A South Auckland church cannot explain yet why the temporary homes destroyed in a fire did not have smoke alarms.
Eighteen people are without a home after fire destroyed buildings at the Māngere Bridge church complex where families have been living in temporary accommodation.
FENZ assistant commander Chris Delfos said there were no sprinklers and no evidence of smoke alarms in the church buildings housing the families.
The Tongan church said the revelation was concerning.
When asked if the buildings had fire alarms and sprinklers, Akoteu Faka-Kalisitiane Ko Namoa Church trustee, Frank Koloi said “I don’t think so, no.”
He said he was not aware landlords were responsible for ensuring smoke alarms were installed in buildings.
“We’re not sure at the moment, and we’ve gone through some of the information we have so far and we don’t know why they weren’t working or used.”
Fire alarms would be installed in the remaining properties on Friday, he said, with the help of FENZ to demonstrate how they worked.
The buildings were inherited when the land was bought in 1996 and were soon refurbished. The church was aware of their age and was forming plans to demolish and replace them.
“The first thing that came to mind … when I first heard the news is ‘thank God – we will now start refurbishing, and building at the back, proper housing for our families’,” Kaloi said.
After FENZ’s initial inspection of the site it suspected electrics were responsible for starting the blaze.
However, Kaloi insisted they were always up to standard.
“We have always tried to be compliant with council and we are regularly inspected, and we have continually maintained our warrant of fitness in those inspections.”
It was thanks to one resident inside the buildings that the incident was not much worse.
“One of the fathers who, when woken up … he ran around to the back of the houses and disconnected the gas bottles and threw them away as fast as he could … so that the fire couldn’t get to them and cause some kind of explosion.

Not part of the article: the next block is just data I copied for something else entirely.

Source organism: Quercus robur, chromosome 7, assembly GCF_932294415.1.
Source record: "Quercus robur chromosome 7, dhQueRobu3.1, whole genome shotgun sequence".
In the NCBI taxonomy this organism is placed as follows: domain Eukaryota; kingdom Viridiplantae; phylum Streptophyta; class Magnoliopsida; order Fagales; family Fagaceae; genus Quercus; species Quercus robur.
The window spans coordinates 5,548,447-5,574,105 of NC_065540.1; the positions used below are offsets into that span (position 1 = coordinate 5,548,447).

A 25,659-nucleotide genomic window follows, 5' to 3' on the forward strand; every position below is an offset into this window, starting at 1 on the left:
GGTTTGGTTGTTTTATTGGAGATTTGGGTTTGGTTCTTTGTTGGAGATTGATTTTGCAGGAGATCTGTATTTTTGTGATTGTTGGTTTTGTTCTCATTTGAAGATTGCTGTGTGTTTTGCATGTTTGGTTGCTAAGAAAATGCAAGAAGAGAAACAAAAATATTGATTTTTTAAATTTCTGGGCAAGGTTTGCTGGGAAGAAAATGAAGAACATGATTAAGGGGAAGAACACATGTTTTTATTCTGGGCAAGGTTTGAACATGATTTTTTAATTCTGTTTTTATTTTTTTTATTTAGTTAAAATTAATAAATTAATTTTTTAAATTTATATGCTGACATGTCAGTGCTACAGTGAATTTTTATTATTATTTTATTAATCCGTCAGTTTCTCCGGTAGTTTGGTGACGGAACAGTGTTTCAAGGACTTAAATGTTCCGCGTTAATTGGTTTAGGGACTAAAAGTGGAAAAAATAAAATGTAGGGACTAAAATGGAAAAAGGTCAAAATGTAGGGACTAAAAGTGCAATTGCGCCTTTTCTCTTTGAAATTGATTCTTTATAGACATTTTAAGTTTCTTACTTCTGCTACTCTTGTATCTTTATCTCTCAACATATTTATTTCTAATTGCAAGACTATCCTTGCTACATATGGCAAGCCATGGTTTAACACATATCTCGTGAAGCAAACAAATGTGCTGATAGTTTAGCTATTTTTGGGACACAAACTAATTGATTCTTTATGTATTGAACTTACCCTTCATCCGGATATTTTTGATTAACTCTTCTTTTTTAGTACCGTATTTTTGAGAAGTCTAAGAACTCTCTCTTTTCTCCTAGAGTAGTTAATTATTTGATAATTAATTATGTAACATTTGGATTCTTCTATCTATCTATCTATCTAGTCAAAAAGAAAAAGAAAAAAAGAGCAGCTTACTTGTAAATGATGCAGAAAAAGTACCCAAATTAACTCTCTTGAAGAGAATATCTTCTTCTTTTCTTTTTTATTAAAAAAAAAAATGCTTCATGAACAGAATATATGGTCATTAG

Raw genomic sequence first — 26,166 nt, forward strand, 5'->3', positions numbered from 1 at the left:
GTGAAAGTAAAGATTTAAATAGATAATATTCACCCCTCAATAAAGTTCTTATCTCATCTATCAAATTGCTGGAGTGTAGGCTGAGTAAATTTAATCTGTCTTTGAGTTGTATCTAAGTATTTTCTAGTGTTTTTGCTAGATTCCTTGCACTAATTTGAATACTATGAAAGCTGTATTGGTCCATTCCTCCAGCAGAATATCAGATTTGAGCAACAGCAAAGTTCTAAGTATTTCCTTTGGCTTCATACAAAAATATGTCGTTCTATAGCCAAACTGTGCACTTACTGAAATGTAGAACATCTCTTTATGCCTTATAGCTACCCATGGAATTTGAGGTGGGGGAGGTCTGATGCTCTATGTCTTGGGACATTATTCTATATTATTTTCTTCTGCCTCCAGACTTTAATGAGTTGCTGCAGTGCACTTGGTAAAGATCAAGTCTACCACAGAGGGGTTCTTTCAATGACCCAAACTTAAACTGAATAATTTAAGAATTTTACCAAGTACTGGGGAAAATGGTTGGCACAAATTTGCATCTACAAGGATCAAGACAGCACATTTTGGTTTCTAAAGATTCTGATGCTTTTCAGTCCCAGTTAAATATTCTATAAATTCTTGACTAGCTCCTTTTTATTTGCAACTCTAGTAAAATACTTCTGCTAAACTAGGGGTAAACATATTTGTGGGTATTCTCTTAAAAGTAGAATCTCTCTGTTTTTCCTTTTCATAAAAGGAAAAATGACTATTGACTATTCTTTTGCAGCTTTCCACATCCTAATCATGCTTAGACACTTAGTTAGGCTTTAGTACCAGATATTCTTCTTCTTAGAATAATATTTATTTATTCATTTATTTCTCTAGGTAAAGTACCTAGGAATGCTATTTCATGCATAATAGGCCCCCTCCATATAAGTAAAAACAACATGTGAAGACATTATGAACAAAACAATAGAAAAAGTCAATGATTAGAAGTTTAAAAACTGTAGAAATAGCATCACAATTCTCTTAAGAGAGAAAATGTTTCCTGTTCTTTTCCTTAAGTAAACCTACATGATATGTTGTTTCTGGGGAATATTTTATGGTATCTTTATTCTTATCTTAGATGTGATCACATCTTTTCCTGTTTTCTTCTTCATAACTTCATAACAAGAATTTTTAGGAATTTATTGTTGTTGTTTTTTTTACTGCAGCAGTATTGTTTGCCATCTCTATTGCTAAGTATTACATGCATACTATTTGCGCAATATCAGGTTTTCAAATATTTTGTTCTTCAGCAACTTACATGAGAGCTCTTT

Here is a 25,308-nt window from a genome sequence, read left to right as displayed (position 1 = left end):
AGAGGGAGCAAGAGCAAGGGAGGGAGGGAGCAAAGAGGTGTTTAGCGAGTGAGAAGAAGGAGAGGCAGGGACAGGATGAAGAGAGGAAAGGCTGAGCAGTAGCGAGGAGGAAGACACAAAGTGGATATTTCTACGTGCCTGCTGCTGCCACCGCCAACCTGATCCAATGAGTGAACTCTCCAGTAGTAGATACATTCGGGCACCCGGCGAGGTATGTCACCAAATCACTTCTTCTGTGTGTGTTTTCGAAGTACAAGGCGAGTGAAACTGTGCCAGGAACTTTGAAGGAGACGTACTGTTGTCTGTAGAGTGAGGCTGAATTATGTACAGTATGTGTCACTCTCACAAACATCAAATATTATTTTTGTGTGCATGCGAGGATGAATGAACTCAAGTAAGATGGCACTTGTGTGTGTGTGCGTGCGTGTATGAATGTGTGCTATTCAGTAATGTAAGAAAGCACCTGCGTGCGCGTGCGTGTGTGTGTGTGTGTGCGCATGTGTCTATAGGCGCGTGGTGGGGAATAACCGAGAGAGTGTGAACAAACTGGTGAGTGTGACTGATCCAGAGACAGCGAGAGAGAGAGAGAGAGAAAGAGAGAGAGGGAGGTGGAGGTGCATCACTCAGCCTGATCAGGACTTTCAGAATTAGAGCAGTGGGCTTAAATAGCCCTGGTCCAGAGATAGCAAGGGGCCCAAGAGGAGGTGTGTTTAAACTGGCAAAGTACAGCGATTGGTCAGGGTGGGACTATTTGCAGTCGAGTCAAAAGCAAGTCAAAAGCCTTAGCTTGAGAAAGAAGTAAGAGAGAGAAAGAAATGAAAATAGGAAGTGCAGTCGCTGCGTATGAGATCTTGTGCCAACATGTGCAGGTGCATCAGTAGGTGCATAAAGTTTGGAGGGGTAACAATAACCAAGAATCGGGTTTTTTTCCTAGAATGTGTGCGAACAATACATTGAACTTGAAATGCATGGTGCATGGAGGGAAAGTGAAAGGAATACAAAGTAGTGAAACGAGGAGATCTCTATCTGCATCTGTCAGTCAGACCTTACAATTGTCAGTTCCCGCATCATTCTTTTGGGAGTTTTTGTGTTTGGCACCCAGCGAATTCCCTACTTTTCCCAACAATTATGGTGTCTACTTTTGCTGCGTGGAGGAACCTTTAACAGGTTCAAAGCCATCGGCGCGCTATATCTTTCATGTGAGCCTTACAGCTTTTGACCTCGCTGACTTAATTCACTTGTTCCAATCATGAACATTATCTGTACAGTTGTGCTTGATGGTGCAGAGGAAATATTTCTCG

“It definitely made a big difference.”
Minister at the church Rami Nicholas said survivors were not given time to retrieve anything from their homes before they fled.
“Most of the survivors lost all their belongings … I think one totally lost her car, so they’re left with nothing, just the clothes on their back.”
Despite the day’s events, he said the survivors were doing okay.
“No one died, and everyone came out of this, and we’re just happy and grateful the Lord has blessed them and the Lord has taken care of them.”
For neighbour Mei Hana, it was terrifying being woken at 3am to a blaze just outside the window.
He said they were told to grab what they could and evacuate, standing helplessly at the fire, questioning if his newly bought house would turn to ashes.
“We were pretty shaken up by it especially once we saw the pine trees in the back of the property go up in flames.
“It wasn’t until 5 o’clock that we were allowed back in and we saw how lucky we were.”
Auckland councillor for Manukau Alf Filipaina said it was heart-warming seeing the community come together in support.
“It was just good seeing people, obviously doing the investigation and helping as much as they can, but knowing that the children and their parents – the families, were being looked after.”
For those not so lucky, there had been plenty of community help.
The church said donations had been overwhelming, with hundreds of dollars, clothes, food, bedding and medicine flowing in.
The families were staying at the church hall in the meantime and it was not clear where they would live.